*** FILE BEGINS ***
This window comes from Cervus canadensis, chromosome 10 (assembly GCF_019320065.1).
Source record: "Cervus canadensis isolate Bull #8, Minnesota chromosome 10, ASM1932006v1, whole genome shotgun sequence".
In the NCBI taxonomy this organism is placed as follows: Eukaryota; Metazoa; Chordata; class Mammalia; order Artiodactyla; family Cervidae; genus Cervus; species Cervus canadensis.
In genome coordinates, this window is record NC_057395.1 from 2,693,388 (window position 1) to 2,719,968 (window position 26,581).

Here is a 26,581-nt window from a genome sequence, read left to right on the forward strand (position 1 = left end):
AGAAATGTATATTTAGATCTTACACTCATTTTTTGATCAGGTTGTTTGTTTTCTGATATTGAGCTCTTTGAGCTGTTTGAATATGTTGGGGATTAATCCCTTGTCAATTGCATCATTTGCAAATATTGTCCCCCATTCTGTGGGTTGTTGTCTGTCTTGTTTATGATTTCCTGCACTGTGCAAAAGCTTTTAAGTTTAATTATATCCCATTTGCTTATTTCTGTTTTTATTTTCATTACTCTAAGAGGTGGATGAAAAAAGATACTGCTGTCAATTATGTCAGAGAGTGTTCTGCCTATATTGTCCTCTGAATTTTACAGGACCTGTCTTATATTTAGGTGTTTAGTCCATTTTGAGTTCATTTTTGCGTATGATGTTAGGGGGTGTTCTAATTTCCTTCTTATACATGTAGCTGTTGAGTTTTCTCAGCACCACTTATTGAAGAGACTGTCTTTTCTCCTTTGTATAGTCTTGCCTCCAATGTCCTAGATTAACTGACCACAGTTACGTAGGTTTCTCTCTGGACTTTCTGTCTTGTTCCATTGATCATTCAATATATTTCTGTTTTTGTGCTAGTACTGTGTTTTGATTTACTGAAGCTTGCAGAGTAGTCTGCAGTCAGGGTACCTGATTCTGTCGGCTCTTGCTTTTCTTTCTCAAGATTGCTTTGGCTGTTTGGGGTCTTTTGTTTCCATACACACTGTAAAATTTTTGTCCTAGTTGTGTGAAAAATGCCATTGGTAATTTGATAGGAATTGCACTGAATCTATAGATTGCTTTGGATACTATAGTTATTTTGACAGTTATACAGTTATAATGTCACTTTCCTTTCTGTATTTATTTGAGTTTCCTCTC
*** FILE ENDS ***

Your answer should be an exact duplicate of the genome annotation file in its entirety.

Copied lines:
This window comes from Cervus canadensis, chromosome 10 (assembly GCF_019320065.1).
Source record: "Cervus canadensis isolate Bull #8, Minnesota chromosome 10, ASM1932006v1, whole genome shotgun sequence".
In the NCBI taxonomy this organism is placed as follows: Eukaryota; Metazoa; Chordata; class Mammalia; order Artiodactyla; family Cervidae; genus Cervus; species Cervus canadensis.
In genome coordinates, this window is record NC_057395.1 from 2,693,388 (window position 1) to 2,719,968 (window position 26,581).

Here is a 26,581-nt window from a genome sequence, read left to right on the forward strand (position 1 = left end):
AGAAATGTATATTTAGATCTTACACTCATTTTTTGATCAGGTTGTTTGTTTTCTGATATTGAGCTCTTTGAGCTGTTTGAATATGTTGGGGATTAATCCCTTGTCAATTGCATCATTTGCAAATATTGTCCCCCATTCTGTGGGTTGTTGTCTGTCTTGTTTATGATTTCCTGCACTGTGCAAAAGCTTTTAAGTTTAATTATATCCCATTTGCTTATTTCTGTTTTTATTTTCATTACTCTAAGAGGTGGATGAAAAAAGATACTGCTGTCAATTATGTCAGAGAGTGTTCTGCCTATATTGTCCTCTGAATTTTACAGGACCTGTCTTATATTTAGGTGTTTAGTCCATTTTGAGTTCATTTTTGCGTATGATGTTAGGGGGTGTTCTAATTTCCTTCTTATACATGTAGCTGTTGAGTTTTCTCAGCACCACTTATTGAAGAGACTGTCTTTTCTCCTTTGTATAGTCTTGCCTCCAATGTCCTAGATTAACTGACCACAGTTACGTAGGTTTCTCTCTGGACTTTCTGTCTTGTTCCATTGATCATTCAATATATTTCTGTTTTTGTGCTAGTACTGTGTTTTGATTTACTGAAGCTTGCAGAGTAGTCTGCAGTCAGGGTACCTGATTCTGTCGGCTCTTGCTTTTCTTTCTCAAGATTGCTTTGGCTGTTTGGGGTCTTTTGTTTCCATACACACTGTAAAATTTTTGTCCTAGTTGTGTGAAAAATGCCATTGGTAATTTGATAGGAATTGCACTGAATCTATAGATTGCTTTGGATACTATAGTTATTTTGACAGTTATACAGTTATAATGTCACTTTCCTTTCTGTATTTATTTGAGTTTCCTCTC